In response to a recent wave of violence and mass killings among Nigerians, the Catholic Bishops Conference of Nigeria issued a statement last week reiterating the need for a proactive response from the government and law enforcement.

The June 29 statement addressed “The Plateau Massacre” which occurred June 21-24. An eruption between largely Christian farmers and Fulani herders, most of whom are Muslim, over limited natural resources, it left more than 80 dead, including children and pregnant women.

The series of clashes in Plateau State was the latest in a slew of incidents that have occurred over the course of several years.

A January attack by Fulani herdsmen saw upwards of 100 deaths. In April, several herdsmen murdered several priests and laypeople at a Catholic church in Benue State.

The bishops had issued a statement lamenting the violence and calling for action after the April attack, and the new incident in Plateau State “shows that our last statement, like all the others before, has been completely ignored by those, whose primary responsibility it is to protect the lives and property of Nigerians,” they said.

The prelates have previously called on President Muhammadu Buhari, who is himself Fulani and Muslim, to resign over the lack of governmental response to the Fulani violence.

The Fulani “seem to be above the law in our country,” according to the Nigerian prelates.

The bishops mourned the “disrespect for the dignity of human life” in the wake of the Plateau Massacre, saying that the criminals “have insisted that human lives are worth less than the lives of cattle. This shameful inversion of values portrays our country as barbaric and our society as brutish.”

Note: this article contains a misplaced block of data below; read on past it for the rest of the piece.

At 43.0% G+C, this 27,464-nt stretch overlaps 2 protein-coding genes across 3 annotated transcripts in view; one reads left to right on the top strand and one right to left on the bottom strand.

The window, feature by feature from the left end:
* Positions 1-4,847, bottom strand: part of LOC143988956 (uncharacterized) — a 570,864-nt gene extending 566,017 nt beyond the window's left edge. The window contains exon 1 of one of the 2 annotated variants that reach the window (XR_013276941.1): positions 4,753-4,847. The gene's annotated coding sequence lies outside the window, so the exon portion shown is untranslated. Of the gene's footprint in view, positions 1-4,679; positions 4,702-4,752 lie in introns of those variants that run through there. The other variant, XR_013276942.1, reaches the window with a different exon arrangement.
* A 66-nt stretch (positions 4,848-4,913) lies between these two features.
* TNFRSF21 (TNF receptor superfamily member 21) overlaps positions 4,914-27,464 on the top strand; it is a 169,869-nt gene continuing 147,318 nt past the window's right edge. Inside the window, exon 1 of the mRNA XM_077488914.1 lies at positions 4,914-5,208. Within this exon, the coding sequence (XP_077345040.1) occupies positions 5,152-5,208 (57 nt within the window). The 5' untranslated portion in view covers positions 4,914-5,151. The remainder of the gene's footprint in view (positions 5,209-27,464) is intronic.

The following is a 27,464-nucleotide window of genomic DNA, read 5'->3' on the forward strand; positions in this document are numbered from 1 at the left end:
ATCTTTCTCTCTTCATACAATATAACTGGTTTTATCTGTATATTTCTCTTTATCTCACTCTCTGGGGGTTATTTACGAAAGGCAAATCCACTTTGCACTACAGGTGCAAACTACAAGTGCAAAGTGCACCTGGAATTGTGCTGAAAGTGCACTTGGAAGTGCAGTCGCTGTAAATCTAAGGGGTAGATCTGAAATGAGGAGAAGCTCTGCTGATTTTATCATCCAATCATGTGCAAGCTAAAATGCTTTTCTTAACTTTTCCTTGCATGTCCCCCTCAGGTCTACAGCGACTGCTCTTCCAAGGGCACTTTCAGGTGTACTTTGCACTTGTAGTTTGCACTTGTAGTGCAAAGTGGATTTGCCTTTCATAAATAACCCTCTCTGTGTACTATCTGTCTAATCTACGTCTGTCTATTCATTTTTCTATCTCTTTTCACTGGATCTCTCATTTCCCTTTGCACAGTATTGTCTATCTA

Admonishing the Nigerian government for not “proactively” dealing with conflict, the bishops also suggested that a “double standard” exists against those who are not Muslim.

“It can no longer be regarded as mere coincidence that the suspected perpetrators of these heinous crimes are of the same religion as all those who control the security apparatus of our country, including the President himself,” the statement said. “Words are no longer enough for the President and his service chiefs to convince the rest of the citizens that these killings are not part of a larger religious project.”

“While we vehemently condemn any shedding of human blood and ask the Police to speedily arrest and prosecute the perpetrators of these crimes, we must point out the double standards applied by the same Police any time the herdsmen are attacked and killed. In this latter case they react very swiftly and the law promptly takes its course. Would that the same swiftness be applied to all cases.

“Once again,” the bishops said, “we ask President Muhammadu Buhari to please save this country from further pain and avoidable chaos, anarchy and doom.” Should he not take action to promote peace, he should step down from his role, the statement said, as he would lose “the trust of the citizens.”

The bishops also asked for prayers “for peace and harmony in our country.”